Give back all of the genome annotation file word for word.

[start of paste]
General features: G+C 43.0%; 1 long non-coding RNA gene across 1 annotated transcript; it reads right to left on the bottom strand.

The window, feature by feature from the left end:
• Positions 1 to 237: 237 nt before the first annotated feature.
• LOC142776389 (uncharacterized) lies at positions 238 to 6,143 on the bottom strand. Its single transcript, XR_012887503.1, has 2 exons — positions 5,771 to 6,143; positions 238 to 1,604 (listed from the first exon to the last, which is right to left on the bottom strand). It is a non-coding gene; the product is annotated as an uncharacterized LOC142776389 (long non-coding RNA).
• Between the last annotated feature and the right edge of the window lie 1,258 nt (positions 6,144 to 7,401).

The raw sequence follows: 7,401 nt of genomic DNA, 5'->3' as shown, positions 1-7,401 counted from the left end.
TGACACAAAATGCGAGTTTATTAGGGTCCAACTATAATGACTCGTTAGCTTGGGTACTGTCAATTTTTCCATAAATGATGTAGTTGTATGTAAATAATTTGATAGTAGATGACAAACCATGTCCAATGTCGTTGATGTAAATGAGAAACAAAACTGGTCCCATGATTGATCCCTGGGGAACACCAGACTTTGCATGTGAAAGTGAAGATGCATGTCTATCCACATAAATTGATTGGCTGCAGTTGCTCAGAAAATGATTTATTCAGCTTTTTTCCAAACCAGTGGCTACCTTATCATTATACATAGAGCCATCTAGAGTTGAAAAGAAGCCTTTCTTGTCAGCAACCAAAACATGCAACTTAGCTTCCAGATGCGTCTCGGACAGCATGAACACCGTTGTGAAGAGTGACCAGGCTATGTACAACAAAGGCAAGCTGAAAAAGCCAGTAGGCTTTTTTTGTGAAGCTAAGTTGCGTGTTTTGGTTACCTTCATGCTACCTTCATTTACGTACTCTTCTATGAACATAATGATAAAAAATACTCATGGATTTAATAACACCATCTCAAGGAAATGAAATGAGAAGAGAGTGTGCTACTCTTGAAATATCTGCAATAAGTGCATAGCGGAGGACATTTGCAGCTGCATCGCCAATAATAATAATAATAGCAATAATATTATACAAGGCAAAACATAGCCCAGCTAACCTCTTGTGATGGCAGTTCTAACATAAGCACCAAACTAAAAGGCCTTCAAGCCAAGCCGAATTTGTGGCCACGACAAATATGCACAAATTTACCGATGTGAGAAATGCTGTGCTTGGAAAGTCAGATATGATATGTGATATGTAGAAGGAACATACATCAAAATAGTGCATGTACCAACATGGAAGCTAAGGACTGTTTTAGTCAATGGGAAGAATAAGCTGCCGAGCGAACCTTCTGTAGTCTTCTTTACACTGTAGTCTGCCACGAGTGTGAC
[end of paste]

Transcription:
General features: G+C 43.0%; 1 long non-coding RNA gene across 1 annotated transcript; it reads right to left on the bottom strand.

The window, feature by feature from the left end:
• Positions 1 to 237: 237 nt before the first annotated feature.
• LOC142776389 (uncharacterized) lies at positions 238 to 6,143 on the bottom strand. Its single transcript, XR_012887503.1, has 2 exons — positions 5,771 to 6,143; positions 238 to 1,604 (listed from the first exon to the last, which is right to left on the bottom strand). It is a non-coding gene; the product is annotated as an uncharacterized LOC142776389 (long non-coding RNA).
• Between the last annotated feature and the right edge of the window lie 1,258 nt (positions 6,144 to 7,401).

The raw sequence follows: 7,401 nt of genomic DNA, 5'->3' as shown, positions 1-7,401 counted from the left end.
TGACACAAAATGCGAGTTTATTAGGGTCCAACTATAATGACTCGTTAGCTTGGGTACTGTCAATTTTTCCATAAATGATGTAGTTGTATGTAAATAATTTGATAGTAGATGACAAACCATGTCCAATGTCGTTGATGTAAATGAGAAACAAAACTGGTCCCATGATTGATCCCTGGGGAACACCAGACTTTGCATGTGAAAGTGAAGATGCATGTCTATCCACATAAATTGATTGGCTGCAGTTGCTCAGAAAATGATTTATTCAGCTTTTTTCCAAACCAGTGGCTACCTTATCATTATACATAGAGCCATCTAGAGTTGAAAAGAAGCCTTTCTTGTCAGCAACCAAAACATGCAACTTAGCTTCCAGATGCGTCTCGGACAGCATGAACACCGTTGTGAAGAGTGACCAGGCTATGTACAACAAAGGCAAGCTGAAAAAGCCAGTAGGCTTTTTTTGTGAAGCTAAGTTGCGTGTTTTGGTTACCTTCATGCTACCTTCATTTACGTACTCTTCTATGAACATAATGATAAAAAATACTCATGGATTTAATAACACCATCTCAAGGAAATGAAATGAGAAGAGAGTGTGCTACTCTTGAAATATCTGCAATAAGTGCATAGCGGAGGACATTTGCAGCTGCATCGCCAATAATAATAATAATAGCAATAATATTATACAAGGCAAAACATAGCCCAGCTAACCTCTTGTGATGGCAGTTCTAACATAAGCACCAAACTAAAAGGCCTTCAAGCCAAGCCGAATTTGTGGCCACGACAAATATGCACAAATTTACCGATGTGAGAAATGCTGTGCTTGGAAAGTCAGATATGATATGTGATATGTAGAAGGAACATACATCAAAATAGTGCATGTACCAACATGGAAGCTAAGGACTGTTTTAGTCAATGGGAAGAATAAGCTGCCGAGCGAACCTTCTGTAGTCTTCTTTACACTGTAGTCTGCCACGAGTGTGAC